need to make more."
"Proverbs are helpful guides in absence of family--especially for a young person encountering new experiences and new environments," said Ms. Nader.
Ralph Nader said the children never rebelled against their parents because corrections were given in the form of "advice" rather than "demands."
Ms. Nader never gave them gifts of games and dolls. "We wanted them to use their imaginations," she said.
Young Ralph loved the library. It seemed to be a whole world of books and magazines. But he could only check out two. So he would run home with these, curl up on a chair and read them, then run back to the library for more.
"I look back on those readings as the most delightful part of growing up," said Ralph.
He would read the Congressional Record thoroughly, said Claire Nader, adding, "The school got it and nobody else wanted to read it."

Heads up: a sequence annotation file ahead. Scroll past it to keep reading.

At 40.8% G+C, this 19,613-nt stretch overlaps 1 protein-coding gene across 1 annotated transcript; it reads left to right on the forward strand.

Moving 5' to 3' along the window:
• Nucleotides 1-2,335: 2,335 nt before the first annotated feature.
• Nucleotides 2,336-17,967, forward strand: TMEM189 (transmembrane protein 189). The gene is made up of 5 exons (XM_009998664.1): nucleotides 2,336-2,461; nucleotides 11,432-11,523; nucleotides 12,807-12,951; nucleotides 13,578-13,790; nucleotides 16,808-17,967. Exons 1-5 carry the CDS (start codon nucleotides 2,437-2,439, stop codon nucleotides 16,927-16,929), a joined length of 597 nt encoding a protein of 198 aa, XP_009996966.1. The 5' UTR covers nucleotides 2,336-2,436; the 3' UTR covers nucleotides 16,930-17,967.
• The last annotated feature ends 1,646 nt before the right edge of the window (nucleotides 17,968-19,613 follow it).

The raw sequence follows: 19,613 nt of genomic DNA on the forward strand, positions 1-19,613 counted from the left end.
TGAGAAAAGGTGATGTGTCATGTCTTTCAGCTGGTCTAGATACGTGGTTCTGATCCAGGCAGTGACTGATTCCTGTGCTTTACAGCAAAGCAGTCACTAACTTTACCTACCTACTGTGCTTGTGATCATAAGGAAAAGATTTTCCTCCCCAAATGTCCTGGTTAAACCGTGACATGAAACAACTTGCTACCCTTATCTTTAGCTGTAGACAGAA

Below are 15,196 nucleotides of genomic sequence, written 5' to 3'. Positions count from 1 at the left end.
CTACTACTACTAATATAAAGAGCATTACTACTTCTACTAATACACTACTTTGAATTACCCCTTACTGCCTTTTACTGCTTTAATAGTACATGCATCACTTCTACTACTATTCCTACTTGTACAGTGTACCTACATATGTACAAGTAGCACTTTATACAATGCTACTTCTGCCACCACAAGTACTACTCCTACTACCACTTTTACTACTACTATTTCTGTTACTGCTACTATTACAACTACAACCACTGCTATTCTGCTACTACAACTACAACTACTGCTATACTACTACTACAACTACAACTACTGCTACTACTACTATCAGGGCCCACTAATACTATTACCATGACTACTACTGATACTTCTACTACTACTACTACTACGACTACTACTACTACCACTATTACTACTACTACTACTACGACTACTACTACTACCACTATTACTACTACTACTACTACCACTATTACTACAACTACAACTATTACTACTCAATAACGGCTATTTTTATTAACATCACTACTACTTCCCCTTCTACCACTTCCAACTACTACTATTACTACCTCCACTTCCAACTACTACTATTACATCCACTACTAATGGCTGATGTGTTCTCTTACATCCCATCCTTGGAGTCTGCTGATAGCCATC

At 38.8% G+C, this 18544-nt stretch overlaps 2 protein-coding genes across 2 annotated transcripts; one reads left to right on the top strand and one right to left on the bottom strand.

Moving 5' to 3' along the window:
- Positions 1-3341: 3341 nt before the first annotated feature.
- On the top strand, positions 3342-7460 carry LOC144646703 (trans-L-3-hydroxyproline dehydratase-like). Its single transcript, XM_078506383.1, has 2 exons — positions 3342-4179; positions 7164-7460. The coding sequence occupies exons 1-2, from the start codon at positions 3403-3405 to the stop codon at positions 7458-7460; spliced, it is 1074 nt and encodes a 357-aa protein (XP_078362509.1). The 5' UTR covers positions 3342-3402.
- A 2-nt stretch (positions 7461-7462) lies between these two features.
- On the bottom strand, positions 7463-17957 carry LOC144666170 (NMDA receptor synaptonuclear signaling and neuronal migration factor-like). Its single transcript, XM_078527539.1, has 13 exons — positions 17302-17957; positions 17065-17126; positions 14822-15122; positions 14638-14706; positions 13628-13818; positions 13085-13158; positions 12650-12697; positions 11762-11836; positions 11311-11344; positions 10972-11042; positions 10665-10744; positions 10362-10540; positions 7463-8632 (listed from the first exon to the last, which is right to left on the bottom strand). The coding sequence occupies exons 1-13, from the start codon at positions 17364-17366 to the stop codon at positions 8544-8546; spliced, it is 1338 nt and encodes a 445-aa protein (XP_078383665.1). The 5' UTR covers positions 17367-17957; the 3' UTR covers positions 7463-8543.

Ralph often read biographies of great men and women who he said were important role models for him. He began think about the distribution of wealth and power in society as he read the biographies of Ida Tarbell, the famous journalist whose writings led to Standard Oil being broken up into 38 companies and Upton Sinclair, the reform crusader.
They were raised during the depression during World War II before television sets had made their way into American homes, said his Laura. It meant they read more, did a lot more home work, played the piano more and talked to each other more, she said.
Ralph "was always secure in having had a lot of love," she said "He was less intense than the rest of us. He was the last child, the most relaxed, the most regular. He was loved a lot." We argued a lot, she said, but we
also hugged a lot. "We were each others best friends," she said.
The fact that Ralph is able to take a lot of criticism and able to be a leader has its roots in his childhood, she said.
Ralph was "always comical" with a "wry sense of humor" and an ability to
imitate people, she said. If it weren't for his sense of humor, he couldn't do what he does--"he deals with such seriousness," she said.